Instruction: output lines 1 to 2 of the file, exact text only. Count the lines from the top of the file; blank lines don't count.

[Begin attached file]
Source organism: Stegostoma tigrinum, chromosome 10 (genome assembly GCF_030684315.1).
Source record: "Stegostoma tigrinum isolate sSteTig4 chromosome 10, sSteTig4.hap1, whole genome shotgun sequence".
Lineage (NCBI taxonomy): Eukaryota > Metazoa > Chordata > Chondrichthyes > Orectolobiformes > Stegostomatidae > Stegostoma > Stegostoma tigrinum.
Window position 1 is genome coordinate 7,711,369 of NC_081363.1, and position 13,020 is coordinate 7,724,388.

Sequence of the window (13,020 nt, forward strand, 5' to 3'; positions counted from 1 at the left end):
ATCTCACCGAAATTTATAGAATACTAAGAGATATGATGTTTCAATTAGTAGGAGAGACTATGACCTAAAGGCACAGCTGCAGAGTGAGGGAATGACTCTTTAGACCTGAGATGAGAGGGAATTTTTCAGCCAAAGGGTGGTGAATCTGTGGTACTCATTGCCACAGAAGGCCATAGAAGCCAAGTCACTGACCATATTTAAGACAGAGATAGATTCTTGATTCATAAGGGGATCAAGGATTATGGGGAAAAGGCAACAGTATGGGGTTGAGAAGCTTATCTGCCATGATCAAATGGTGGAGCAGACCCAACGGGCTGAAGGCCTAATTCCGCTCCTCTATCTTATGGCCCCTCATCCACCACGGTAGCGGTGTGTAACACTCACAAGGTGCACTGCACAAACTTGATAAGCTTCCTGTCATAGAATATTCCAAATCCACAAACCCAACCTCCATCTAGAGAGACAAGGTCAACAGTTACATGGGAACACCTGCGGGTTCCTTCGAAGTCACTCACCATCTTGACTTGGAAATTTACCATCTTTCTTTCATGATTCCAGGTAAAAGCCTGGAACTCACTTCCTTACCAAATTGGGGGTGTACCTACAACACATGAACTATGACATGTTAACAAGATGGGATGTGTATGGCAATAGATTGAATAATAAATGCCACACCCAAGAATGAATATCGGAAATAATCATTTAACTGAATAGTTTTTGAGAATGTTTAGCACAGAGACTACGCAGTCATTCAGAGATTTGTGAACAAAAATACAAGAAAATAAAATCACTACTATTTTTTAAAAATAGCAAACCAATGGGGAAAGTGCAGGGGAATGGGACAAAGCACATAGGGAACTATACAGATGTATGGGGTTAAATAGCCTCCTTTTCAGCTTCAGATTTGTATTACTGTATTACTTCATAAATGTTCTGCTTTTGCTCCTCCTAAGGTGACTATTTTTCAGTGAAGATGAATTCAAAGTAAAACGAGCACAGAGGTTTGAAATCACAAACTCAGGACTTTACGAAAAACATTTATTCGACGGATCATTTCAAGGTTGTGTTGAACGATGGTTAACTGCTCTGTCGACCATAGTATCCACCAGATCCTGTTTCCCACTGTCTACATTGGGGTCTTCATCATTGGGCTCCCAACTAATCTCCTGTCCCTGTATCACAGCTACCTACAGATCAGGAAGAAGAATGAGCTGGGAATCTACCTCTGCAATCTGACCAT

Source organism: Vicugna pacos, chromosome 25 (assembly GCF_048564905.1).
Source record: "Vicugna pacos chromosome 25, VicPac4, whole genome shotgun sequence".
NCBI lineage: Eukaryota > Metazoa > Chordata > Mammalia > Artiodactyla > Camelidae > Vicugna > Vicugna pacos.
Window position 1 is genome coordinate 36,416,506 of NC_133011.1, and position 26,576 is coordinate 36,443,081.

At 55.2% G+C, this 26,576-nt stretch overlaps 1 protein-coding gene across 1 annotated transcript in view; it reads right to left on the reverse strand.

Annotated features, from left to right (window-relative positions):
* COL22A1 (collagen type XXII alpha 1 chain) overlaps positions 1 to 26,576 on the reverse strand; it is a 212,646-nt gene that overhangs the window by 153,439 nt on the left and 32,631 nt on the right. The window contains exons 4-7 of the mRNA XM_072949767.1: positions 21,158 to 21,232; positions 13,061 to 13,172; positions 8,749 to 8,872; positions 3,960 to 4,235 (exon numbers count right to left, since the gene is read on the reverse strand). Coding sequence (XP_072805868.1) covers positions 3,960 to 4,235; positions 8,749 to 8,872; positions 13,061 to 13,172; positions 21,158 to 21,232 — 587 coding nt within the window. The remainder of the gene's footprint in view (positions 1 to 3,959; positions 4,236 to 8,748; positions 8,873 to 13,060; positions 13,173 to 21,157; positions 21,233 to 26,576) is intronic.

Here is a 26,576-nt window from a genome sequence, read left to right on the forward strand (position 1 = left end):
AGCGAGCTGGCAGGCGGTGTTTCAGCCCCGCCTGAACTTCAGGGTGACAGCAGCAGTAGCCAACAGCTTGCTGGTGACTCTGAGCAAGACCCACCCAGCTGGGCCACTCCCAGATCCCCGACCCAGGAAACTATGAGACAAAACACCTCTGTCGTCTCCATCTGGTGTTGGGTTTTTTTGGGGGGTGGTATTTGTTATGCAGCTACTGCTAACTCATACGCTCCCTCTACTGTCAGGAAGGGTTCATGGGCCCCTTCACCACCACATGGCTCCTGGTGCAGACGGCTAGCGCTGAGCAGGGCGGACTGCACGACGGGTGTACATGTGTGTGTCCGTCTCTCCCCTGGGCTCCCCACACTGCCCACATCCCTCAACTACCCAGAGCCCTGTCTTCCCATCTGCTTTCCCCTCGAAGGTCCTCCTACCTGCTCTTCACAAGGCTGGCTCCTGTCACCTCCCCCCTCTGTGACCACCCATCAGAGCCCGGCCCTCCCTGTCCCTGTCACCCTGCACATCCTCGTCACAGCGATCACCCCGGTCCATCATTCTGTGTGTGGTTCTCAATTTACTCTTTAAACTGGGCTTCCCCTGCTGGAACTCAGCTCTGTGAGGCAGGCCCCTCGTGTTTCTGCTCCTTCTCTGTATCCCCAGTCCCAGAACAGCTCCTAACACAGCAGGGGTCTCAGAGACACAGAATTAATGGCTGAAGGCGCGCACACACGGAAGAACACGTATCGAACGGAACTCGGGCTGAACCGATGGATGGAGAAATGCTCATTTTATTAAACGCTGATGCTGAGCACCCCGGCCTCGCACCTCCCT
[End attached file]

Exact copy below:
Source organism: Stegostoma tigrinum, chromosome 10 (genome assembly GCF_030684315.1).
Source record: "Stegostoma tigrinum isolate sSteTig4 chromosome 10, sSteTig4.hap1, whole genome shotgun sequence".